Spanish wine regions


There are seven key wine regions in Spain: Catalunya, Castilla-Leon, Castilla-La Mancha, Rioja, Navarra, Galicia and Sherry. Today let’s briefly talk about the signature wines and grape varieties for each region.

Catalunya is located at the north east of Spain. The region is traditionally famous for producing sparkling wine Cava, with Cava grape varieties — Parellada, Xarel-lo and Macabeo planted throughout the region.

Castilla-Leon includes several small regions, each with distinctive features. To name a few: Toro creates rich, ripe and powerful red wines using the native Tinta del Toro grape. Rueda is known for its traditional Spanish Sherry-style vinos generosos. In recent years, the local white grape Verdejo has won more fame for the region with its elegant, fresh, fruity whites.

La Mancha of Castilla - La Mancha region, is the largest and most ancient DO in Spain, also the home to the most widely planted white grape variety — Airén. Rioja is no doubt the best known Spanish wine region, featuring various style of red wines made from the versatile Tempranillo grape.

Navarra traditionally has its reputation in high-alcohol rosé wines made from the Garnacha (or Grenache in France) grape. In recent years it has moved towards quality red wines, creating reds with more colour and aroma by blending Cabernet or Merlot into traditional varieties.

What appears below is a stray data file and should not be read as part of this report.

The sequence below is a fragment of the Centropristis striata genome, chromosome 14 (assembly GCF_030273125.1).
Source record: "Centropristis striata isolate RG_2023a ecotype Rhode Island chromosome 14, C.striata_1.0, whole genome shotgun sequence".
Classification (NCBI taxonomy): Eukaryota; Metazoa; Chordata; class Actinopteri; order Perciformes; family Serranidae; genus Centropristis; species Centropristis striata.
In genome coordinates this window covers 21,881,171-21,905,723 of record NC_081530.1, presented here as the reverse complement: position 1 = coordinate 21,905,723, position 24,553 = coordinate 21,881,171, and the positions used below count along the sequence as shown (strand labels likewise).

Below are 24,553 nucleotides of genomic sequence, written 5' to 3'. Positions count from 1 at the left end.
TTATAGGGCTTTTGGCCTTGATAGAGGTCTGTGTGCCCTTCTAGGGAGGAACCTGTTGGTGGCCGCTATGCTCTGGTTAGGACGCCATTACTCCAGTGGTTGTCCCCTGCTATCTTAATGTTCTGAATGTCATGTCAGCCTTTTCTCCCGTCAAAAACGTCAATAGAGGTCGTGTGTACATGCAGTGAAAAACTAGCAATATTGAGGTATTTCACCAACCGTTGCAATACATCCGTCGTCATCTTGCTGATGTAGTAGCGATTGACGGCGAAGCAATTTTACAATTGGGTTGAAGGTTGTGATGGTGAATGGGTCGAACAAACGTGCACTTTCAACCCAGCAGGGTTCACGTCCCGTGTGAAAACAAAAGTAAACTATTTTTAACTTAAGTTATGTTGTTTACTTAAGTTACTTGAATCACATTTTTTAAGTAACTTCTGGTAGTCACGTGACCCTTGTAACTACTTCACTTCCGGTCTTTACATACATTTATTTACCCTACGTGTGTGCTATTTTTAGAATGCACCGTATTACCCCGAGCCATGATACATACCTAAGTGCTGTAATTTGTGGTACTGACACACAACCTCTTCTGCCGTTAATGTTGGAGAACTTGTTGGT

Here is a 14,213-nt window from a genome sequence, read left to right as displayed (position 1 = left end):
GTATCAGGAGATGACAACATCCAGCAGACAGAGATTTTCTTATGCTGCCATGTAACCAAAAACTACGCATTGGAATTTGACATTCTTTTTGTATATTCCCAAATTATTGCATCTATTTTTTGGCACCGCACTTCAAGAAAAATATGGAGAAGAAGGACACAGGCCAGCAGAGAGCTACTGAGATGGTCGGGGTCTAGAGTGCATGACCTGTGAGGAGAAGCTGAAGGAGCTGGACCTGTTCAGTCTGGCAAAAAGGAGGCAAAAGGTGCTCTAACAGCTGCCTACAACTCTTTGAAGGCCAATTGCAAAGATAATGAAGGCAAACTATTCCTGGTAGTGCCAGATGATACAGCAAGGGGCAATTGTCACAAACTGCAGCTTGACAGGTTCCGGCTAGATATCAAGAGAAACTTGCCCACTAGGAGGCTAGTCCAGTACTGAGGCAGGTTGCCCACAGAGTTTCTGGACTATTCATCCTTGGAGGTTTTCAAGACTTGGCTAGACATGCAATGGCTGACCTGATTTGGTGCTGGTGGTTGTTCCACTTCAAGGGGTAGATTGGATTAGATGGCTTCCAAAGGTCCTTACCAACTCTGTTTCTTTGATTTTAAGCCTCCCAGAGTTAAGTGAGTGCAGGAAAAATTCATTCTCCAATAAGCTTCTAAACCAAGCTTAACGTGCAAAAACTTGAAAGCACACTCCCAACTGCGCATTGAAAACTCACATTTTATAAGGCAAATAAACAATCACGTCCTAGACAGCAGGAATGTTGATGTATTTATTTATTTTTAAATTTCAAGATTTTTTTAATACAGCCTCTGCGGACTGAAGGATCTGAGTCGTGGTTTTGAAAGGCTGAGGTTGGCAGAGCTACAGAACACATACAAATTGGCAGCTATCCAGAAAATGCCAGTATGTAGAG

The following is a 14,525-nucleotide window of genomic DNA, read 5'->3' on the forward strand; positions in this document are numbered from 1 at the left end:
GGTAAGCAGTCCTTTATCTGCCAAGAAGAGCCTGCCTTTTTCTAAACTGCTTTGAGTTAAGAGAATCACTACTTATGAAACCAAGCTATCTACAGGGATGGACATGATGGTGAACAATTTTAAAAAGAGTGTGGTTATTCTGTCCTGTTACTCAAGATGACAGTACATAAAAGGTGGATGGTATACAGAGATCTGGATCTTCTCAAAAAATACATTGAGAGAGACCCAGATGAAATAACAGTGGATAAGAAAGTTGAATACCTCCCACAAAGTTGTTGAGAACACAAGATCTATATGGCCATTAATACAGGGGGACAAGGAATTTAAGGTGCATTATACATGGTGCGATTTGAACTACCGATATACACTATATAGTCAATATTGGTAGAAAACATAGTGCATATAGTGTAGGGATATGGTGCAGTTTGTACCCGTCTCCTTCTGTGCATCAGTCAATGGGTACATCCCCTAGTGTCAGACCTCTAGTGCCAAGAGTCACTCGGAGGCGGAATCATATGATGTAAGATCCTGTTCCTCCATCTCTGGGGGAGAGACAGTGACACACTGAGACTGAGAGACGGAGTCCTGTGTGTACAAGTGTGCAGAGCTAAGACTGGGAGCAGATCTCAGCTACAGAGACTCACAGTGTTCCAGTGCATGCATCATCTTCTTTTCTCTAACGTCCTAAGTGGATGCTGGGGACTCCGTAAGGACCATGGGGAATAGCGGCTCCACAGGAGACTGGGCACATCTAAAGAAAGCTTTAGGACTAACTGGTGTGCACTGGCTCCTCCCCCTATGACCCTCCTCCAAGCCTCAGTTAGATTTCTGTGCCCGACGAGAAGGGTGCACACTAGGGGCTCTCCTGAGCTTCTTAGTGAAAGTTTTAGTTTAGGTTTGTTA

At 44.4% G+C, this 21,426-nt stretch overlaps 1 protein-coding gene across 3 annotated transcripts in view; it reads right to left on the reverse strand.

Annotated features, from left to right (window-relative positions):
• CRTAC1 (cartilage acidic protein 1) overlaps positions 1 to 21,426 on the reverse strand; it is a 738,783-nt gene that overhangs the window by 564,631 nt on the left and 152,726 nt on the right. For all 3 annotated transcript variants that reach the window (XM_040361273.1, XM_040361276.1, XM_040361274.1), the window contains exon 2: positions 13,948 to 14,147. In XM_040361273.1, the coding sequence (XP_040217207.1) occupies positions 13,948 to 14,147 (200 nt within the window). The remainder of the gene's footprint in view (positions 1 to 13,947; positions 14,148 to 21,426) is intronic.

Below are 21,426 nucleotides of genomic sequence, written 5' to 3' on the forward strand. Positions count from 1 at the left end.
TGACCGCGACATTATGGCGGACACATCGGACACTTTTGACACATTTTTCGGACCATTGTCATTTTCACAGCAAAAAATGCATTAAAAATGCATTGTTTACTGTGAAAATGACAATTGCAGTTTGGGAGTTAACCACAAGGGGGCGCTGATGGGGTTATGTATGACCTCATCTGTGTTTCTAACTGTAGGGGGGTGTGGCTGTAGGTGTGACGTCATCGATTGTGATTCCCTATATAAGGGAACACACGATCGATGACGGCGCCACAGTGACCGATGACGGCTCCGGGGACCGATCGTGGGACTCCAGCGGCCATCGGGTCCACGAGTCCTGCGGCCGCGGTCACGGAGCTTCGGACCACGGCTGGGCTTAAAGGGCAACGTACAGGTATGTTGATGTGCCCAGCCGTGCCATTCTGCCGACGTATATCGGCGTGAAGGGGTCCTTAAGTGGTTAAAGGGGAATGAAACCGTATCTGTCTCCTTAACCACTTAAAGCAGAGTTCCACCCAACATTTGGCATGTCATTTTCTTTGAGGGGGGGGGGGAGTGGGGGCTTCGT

Galicia region situates at the north west of Spain. The damp weather brought by the Atlantic gives the Albariño grape an opportunity to shine. The coastal Rías Baixas is especially famous for producing light, fresh, aromatic wines, which matches the finest seafood.

Sherry’s Jerez region is famous for its unique fortified wine style — Sherry. Palomino, together with Pedro Ximénez and Muscatel, are the key grape varieties responsible for this rich, raisiny wine.

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